While membership back in the U.S. had also shrunk, a few members remained in the Benton Harbor area, including Wilma Estes, who had befriended Ferrel and his mother, according to the lawsuit. Both of the Ferrels became IHOD members in 2010.
'They are almost all gone'
Chris Siriano is the founder and owner of the House of David Museum on Main Street in St. Joseph, and has spent 30 years collecting, preserving and displaying the history of the group. The museum contains more than 10,000 photographs of residents of the commune and thousands of pieces of historical memorabilia — from musical instruments to amusement rides.
Siriano, a local historian, has written two books on IHOD and produced a documentary, "The History of the House of David: A Compelling Curiosity."
Siriano also has taught classes on IHOD, which built more than 100 structures on church property, including a 32,000-square-foot, 102-room mansion where only one member lives today. Church members had interests in gold and diamond mines, Siriano said.
"They were a fascinating, creative, very intelligent group," said Siriano, who has also reopened the IHOD amusement park, complete with a miniature train, which was closed for decades. "They had a semi-pro baseball team that was the only white team to play in the Negro league. ... They had a female pitcher who struck Babe Ruth and Lou Gehrig out in the same game. What I could never understand is with all their knowledge and vision, how they couldn't see they were killing themselves off — I call it race suicide."
The IHOD congregants were celibate, he explained. And, in time, members died off.
"They felt that if they followed their own rules, they would live forever," he said. "But they didn't believe in procreating their families."
Siriano said he has talked with several IHOD members over the past five years and local banks that received fund transfers from Australia. He speculates assets exceed $217 million.
"Sad that they (members) are almost all gone now," he said. "There is only one member who has been here since the '40s and he is nearly 100 years old and in very poor health."
The last 'true believer'?
According to the lawsuit, Eversole was part of a group that "conspired and hatched a plan" under which Eversole, who taught accounting at a local college, ingratiated himself with Estes.
An IHOD tenet called for each incoming member to transfer his worldly goods to the community.
"Mr. Eversole did no such thing," the lawsuit alleges. "Rather, he transferred his property and business to his family to keep it from IHOD, the very antithesis of the communal community that defines IHOD." The lawsuit said Eversole does not live communally, refrain from alcohol or practice vegetarianism.
According to the lawsuit, Estes died in May 2016 and just three members of the sect remain: Eversole, Ziebart and an elderly man who possibly suffers from dementia.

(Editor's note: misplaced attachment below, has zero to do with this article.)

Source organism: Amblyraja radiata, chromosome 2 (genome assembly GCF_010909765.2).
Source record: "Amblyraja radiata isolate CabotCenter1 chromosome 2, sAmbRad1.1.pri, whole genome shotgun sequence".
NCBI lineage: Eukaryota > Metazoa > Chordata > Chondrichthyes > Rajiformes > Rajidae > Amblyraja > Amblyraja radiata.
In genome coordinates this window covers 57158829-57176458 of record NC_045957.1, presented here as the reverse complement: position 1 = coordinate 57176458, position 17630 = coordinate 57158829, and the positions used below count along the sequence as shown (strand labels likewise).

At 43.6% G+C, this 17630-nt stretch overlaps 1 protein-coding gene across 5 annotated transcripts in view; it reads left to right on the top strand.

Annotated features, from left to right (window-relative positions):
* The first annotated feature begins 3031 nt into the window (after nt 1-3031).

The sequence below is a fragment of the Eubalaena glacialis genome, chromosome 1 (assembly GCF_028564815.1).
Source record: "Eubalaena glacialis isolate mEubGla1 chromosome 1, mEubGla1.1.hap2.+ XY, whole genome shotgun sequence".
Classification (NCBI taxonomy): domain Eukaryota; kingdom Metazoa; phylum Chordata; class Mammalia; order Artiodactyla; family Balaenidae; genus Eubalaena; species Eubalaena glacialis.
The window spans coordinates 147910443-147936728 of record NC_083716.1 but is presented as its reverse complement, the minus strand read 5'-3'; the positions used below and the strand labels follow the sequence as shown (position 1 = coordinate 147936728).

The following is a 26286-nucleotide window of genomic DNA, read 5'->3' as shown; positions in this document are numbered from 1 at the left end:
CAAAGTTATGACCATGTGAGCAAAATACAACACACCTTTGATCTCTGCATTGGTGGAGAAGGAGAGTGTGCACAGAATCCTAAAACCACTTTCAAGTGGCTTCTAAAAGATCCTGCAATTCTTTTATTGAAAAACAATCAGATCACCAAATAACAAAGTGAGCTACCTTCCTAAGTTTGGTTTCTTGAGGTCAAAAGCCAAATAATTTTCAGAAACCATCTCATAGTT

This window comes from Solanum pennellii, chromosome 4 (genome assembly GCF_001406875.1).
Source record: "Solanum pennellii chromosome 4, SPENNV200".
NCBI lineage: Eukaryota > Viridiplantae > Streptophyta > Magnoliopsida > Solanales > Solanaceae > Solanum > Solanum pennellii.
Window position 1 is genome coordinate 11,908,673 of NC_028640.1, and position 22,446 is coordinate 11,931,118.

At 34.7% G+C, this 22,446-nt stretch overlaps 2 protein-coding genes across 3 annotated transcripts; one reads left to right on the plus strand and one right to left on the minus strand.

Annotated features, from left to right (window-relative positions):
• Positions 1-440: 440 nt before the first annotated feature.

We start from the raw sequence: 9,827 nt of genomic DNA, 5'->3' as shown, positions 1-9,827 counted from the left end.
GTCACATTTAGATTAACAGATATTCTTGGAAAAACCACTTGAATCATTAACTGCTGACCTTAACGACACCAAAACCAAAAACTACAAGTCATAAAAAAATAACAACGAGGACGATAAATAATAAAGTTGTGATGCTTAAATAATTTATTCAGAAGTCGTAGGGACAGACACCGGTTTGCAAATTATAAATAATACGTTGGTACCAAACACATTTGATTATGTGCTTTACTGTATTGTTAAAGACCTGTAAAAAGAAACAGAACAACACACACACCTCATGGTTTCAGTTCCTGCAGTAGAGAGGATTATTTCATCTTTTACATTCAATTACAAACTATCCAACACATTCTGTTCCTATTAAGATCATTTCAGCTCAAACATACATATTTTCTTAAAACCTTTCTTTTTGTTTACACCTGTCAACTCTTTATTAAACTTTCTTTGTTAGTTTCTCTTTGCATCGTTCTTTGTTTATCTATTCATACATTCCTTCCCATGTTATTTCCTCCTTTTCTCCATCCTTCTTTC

Eversole made Ziebart, "who was or is a Baptist," a trustee and member of IHOD, according to the complaint, which alleges Ziebart does not ascribe to the tenets of IHOD nor did he contribute his worldly goods.
"It's our theory that (Eversole and Ziebart) learned of the assets while Ferrel was in Hawaii and convinced Estes to excommunicate him and his mother," said Black.
Nemeth, who represents Eversole and Ziebart, disputes the suit's contention that Ziebart is an IHOD member.
The lawsuit alleges IHOD does not conduct services nor do its remaining active members live communally. Both Eversole and Ziebart have separate addresses, neither at the group's Benton Harbor headquarters.
According to the complaint, Eversole and others have created 10 limited liability companies "presumably to conduct secular business, or in an attempt to protect assets from forfeiture."
Black said a copy of the complaint was just sent to the Michigan Attorney General's Office for review.
"Our hope is that the AG will look into this matter as well," said Black. "While no one has said any crimes have been committed, the state may take interest in funds that might rightfully belong to the taxpayers of Michigan."
The Attorney General's Office did not respond to a request for comment.
Black said Ferrel is concerned that "he is witnessing the destruction of a religion he believes in." Ferrel may be the only living person who is a "true believer" to IHOD tenets and the only qualified person "with the capacity to manage its assets to advance its religious purposes."
The lawsuit, assigned to Judge Shalina Kumar, seeks an injunction against any diversion of funds. It requests that Ferrel be returned to control of IHOD assets and property, or that a receiver be appointed to liquidate the church's assets and turn over proceeds to the state for disposal as provided by law.
The lawsuit also seeks judgment in excess of $25,000 against the IHOD LLCs, Eversole and Ziebart.
Siriano said he was not surprised by the lawsuit because he has heard rumblings for years from different people that "something needed to be done to save the House of David."
He's hoping his museum can at least preserve the church's heritage.
"Maybe this is it — I think the place is a treasure," Siriano said. "My hope would be for someone to take it over and make it a Greenfield Village-like destination. It is a large piece of the state's history."